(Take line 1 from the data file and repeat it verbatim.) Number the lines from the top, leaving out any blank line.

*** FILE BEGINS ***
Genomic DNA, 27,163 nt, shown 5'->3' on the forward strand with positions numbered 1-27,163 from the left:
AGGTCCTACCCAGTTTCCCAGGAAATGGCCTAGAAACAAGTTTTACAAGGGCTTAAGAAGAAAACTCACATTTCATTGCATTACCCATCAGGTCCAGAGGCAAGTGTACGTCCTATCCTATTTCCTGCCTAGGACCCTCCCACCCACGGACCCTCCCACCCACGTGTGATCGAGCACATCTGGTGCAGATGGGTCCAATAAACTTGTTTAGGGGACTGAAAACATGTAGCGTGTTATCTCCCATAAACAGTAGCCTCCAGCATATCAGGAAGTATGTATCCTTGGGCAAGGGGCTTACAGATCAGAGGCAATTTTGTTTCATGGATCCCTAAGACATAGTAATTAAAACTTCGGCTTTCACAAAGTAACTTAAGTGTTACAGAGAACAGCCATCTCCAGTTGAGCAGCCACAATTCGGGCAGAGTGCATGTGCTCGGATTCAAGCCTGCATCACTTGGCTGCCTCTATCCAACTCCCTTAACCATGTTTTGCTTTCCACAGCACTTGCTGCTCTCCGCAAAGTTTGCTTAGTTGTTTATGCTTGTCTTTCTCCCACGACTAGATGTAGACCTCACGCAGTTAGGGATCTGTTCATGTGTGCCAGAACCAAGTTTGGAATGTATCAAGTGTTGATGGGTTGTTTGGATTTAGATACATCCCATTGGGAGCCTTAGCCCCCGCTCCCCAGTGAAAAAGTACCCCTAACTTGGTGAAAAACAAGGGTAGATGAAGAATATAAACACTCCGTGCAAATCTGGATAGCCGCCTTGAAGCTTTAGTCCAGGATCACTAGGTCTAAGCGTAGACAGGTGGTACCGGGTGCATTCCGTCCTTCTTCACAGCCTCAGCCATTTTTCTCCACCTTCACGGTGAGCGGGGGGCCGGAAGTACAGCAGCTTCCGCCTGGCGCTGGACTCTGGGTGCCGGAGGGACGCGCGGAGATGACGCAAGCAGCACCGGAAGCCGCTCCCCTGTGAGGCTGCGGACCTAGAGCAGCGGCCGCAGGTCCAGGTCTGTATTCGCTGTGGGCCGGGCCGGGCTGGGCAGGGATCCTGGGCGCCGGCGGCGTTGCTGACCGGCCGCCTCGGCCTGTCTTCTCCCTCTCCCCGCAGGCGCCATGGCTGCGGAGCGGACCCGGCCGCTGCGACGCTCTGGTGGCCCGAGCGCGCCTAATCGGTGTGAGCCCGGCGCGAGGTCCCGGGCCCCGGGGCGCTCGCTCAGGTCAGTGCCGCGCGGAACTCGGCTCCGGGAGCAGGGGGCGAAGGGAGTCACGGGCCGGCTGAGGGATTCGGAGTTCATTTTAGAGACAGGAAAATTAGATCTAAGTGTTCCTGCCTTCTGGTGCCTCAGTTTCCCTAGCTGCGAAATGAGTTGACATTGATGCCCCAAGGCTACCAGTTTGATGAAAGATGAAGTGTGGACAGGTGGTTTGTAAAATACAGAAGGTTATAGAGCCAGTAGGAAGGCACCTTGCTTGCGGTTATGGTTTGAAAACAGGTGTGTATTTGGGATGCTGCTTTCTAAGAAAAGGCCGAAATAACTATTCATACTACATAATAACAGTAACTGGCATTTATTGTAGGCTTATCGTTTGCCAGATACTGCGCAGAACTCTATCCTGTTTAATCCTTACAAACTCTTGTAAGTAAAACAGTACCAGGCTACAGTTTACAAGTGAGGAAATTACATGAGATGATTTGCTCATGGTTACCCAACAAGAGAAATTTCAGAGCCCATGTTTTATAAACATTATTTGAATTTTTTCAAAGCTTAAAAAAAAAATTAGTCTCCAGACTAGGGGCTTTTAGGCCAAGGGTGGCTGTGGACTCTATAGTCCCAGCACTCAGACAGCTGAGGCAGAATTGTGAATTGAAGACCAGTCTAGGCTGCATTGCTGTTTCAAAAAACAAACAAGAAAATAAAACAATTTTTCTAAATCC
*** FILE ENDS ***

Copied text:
Genomic DNA, 27,163 nt, shown 5'->3' on the forward strand with positions numbered 1-27,163 from the left: